Flooded corn fields and what diseases might you expect to see

June 25, 2024 3:37 PM
Blog Post

The torrential rains that northern Iowa experienced last week may have favored several diseases of corn including crazy top, Physoderma brown spot and node rot, Goss’s wilt and bacterial stalk rot. While there are no in-season management practices for these diseases, correct diagnosis can help with disease management options in future years including choosing hybrids with resistance.

Crazy top

The most characteristic symptoms of crazy top are distorted tassels with prolific leaf-like growths, or stunted plants with numerous tillers. Crazy top is caused by a soilborne oomycete that produces swimming spores (zoospores) in flooded conditions. The zoospores infect the growing points of young plants. 

Photo of crazy top disease in corn
 Crazy top expressed on a corn tassel.  

Physoderma brown spot and node rot

This disease is most common when heavy rains occur when the corn is at growth stage V5 to V9. This articledescribes the characteristic symptoms of the two phases of the disease. Note that hybrids that are susceptible to Physoderma node rot rarely have Physoderma brown spot symptoms on the leaves; while hybrids that get Physoderma brown spot, rarely have Physoderma node rot.

Photo of Physoderma brown spot on a corn leaf
 Physoderma brown spot on corn leaf and leaf sheath. 


Photo of physoderma node rot in corn
 Physoderma node rot. 

Goss’s wilt

It’s been a few years since Goss’s wilt was prevalent in Iowa, however I still hear reports of it each year. While most hybrids have good resistance to the bacterium, there are some hybrids that are susceptible. Remember to look for dark “freckles” in the lesions, which become translucent when they are backlit.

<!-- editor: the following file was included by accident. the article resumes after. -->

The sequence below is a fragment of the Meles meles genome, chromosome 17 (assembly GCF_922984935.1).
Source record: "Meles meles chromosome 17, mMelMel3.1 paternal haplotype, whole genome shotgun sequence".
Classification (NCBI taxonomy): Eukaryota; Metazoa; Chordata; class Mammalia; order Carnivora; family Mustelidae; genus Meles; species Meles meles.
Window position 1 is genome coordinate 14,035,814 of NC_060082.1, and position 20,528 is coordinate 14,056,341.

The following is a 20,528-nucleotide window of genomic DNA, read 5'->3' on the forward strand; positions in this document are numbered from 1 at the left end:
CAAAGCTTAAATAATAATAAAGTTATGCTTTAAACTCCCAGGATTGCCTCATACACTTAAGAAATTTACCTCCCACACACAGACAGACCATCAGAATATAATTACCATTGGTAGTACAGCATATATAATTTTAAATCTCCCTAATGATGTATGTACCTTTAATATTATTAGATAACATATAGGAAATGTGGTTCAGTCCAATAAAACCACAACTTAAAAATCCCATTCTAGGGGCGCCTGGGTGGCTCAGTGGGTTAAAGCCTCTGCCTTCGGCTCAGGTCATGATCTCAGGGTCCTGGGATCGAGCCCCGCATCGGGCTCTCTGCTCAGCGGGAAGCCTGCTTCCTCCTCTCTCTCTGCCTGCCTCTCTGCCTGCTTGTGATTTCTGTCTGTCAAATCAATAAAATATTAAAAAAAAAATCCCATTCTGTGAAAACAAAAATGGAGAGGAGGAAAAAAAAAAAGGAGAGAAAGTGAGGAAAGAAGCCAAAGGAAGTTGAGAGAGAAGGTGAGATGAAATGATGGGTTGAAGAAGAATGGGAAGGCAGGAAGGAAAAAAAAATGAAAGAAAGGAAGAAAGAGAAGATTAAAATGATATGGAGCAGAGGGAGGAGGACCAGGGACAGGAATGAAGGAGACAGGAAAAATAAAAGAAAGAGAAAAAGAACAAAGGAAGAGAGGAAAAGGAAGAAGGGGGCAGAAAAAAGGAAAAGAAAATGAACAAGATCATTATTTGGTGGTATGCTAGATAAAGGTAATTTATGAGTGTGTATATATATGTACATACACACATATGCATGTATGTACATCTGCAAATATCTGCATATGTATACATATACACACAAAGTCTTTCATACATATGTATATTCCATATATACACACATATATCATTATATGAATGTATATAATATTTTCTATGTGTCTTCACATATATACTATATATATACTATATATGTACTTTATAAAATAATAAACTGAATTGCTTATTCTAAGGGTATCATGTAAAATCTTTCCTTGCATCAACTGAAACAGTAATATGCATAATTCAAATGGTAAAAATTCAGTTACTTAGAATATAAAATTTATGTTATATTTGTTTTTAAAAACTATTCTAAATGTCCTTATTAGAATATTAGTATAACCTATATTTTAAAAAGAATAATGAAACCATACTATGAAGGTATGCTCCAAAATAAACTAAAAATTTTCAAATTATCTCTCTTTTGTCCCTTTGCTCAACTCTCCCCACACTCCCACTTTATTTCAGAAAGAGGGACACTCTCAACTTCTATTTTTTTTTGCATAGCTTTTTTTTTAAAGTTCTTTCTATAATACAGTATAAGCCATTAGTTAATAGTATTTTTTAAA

Photo of Goss's wilt in corn
Backlit corn leaf showing Goss's wilt translucent "freckles".  

Bacterial stalk rot

We rarely see bacterial stalk rot in Iowa but it’s possible to find this disease in areas where water sat, and where plants may have been wounded. This stalk rot often occurs mid-season. Infected plants may be scattered across the field and die prematurely. The stalk is soft, slimy and brown; and perhaps the most characteristic symptom – infected plants stink.

As mentioned earlier, there is no in-season treatment for these diseases, therefore fungicide applications are not efficacious. 


Alison Robertson Professor of Plant Pathology and Microbiology

Dr. Alison Robertson is a professor of plant pathology and microbiology. She provides extension education on the diagnosis and management of corn and soybean diseases. Her research interests include Pythium seedling disease of corn and soybean and Goss's wilt. Dr. Robertson received her bach...